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Varying uses of the ABCD2 scoring system in primary and secondary care: a qualitative study
  1. Duncan Edwards1,
  2. Simon R Cohn1,
  3. Nahal Mavaddat1,
  4. Satnam K Virdee2,
  5. Daniel Lasserson3,
  6. Siobhan Milner2,
  7. Matthew Giles4,
  8. Richard McManus3,
  9. Jonathan Mant1
  1. 1Department of Public Health and Primary Care, University of Cambridge, Cambridge, UK
  2. 2Department of Primary Care Clinical Sciences, University of Birmingham, Birmingham, UK
  3. 3Department of Primary Care Health Sciences, University of Oxford, Oxford, UK
  4. 4Stroke Prevention Research Unit, University of Oxford, Oxford, UK
  1. Correspondence to Dr Duncan Edwards; dae31{at}


Objectives To explore the usage of the ABCD2 risk stratification score by general practitioners (GPs) and hospital staff during the referral of patients with suspected transient ischaemic attack (TIA) or minor stroke.

Design Qualitative study using semistructured interviews.

Setting Nine general practices and two hospital sites in England (Birmingham and Cambridge).

Participants Nine GPs and nine hospital staff (two consultants, four nurses, two ultrasonographers and one administrator).

Results In both sites, clinicians used a referral proforma based around the ABCD2 scoring system for a range of purposes including self-education, to assist emphasising urgency to the patient, as a referral pathway facilitator and as a diagnostic tool. Negative views of its role included potential medicolegal threats, that it was a barrier to appropriate care, and led to misdiagnoses. Despite having differing uses by different clinicians, the ABCD2 proforma was the central means of interprofessional communication in TIA referrals across both sites.

Conclusions Understanding how prediction rules are used in practice is key to determining their impact on processes of care and clinical outcomes. In practice, GPs and their colleagues use the ABCD2 score in subtly different ways and it functions as a ‘boundary object’ by both accommodating these multiple purposes, yet still successfully aiding communication between them.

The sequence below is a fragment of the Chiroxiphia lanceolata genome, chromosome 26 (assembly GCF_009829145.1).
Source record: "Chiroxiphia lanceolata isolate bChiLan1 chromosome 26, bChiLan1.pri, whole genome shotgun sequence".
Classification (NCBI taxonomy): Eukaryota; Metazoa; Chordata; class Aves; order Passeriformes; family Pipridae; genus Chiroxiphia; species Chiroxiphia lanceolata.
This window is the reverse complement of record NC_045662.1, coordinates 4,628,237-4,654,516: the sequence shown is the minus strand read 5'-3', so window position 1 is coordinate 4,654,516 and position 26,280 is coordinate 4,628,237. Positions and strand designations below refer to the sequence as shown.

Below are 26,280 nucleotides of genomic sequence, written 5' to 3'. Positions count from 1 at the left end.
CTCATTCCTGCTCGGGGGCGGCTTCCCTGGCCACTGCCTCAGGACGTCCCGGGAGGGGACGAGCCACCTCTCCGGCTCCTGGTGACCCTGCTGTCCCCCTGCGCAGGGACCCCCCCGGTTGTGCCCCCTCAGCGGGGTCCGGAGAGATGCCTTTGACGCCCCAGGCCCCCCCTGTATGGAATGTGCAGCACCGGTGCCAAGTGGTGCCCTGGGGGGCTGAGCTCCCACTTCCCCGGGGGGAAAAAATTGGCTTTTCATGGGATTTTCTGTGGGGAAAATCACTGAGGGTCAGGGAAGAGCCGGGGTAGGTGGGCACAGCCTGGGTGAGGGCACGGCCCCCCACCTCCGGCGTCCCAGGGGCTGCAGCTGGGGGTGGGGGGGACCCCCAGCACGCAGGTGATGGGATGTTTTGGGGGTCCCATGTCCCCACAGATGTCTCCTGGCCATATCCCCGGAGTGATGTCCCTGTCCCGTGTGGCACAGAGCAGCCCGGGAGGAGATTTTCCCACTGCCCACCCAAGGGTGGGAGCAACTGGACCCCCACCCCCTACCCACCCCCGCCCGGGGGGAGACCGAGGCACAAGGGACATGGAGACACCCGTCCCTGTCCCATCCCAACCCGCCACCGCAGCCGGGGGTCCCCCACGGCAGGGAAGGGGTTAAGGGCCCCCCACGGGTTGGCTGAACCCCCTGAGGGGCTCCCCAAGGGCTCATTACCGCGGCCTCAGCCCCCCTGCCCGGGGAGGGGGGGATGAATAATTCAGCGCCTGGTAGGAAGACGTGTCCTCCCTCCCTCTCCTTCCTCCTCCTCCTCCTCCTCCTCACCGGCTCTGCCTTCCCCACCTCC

• Stroke Medicine
  • Preventive Medicine
  • Primary Care
  • Qualitative Research

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Article summary

Article focus

  • How do primary and secondary care health professionals use the ABCD2 score while making and receiving referrals of suspected transient ischaemic attack?

  • Does the ABCD2 score help interprofessional communication?

Key messages

  • The ABCD2 score is used in multiple ways beyond its original evidence-based purpose of risk stratification.

  • Despite (or because) of its multiple differing uses by different clinicians, the ABCD2 score successfully facilitates communication across clinical domains as a ‘boundary object.’

  • Clinical prediction rules which have become boundary objects within referral pathways could become an important mechanism to improve patient care.

Strengths and limitations of this study

  • This is the first study exploring real-world effects of this widely used clinical prediction score.

  • No patients were included.

  • Small study across two sites.


The ABCD2 score is a clinical prediction rule developed in 2007 to predict the risk of recurrent stroke soon after a transient ischaemic attack (TIA).1 ,2 The score has rapidly become an integral part of the referral process for TIA internationally3–7 and often forms part of a ‘proforma’—a form which integrates standardised protocols and frequently clinical prediction rules—for referrals to secondary care. Such proformas are increasingly common for primary to secondary care communication: in April 2011, Addenbrookes Hospital in Cambridge, UK, requested the use of a proforma for 48 conditions ranging from early inflammatory arthritis to suspected renal colic.

Despite the increasing use of proformas, there is only limited research into their use or impact.8 For example, the ABCD2 score was derived and validated in secondary care as a prognostic score, yet the UK's National Institute for Health and Clinical Excellence3 recommends its use in all referrals of suspected TIA by general practitioners (GPs) and accident and emergency (A&E) departments despite evidence of substantial disagreement between specialist and generalist scores.9 ,10 We studied the ABCD2 score's use across different parts of the health service to analyse how the score and its associated proforma are used in everyday clinical practice (table 1).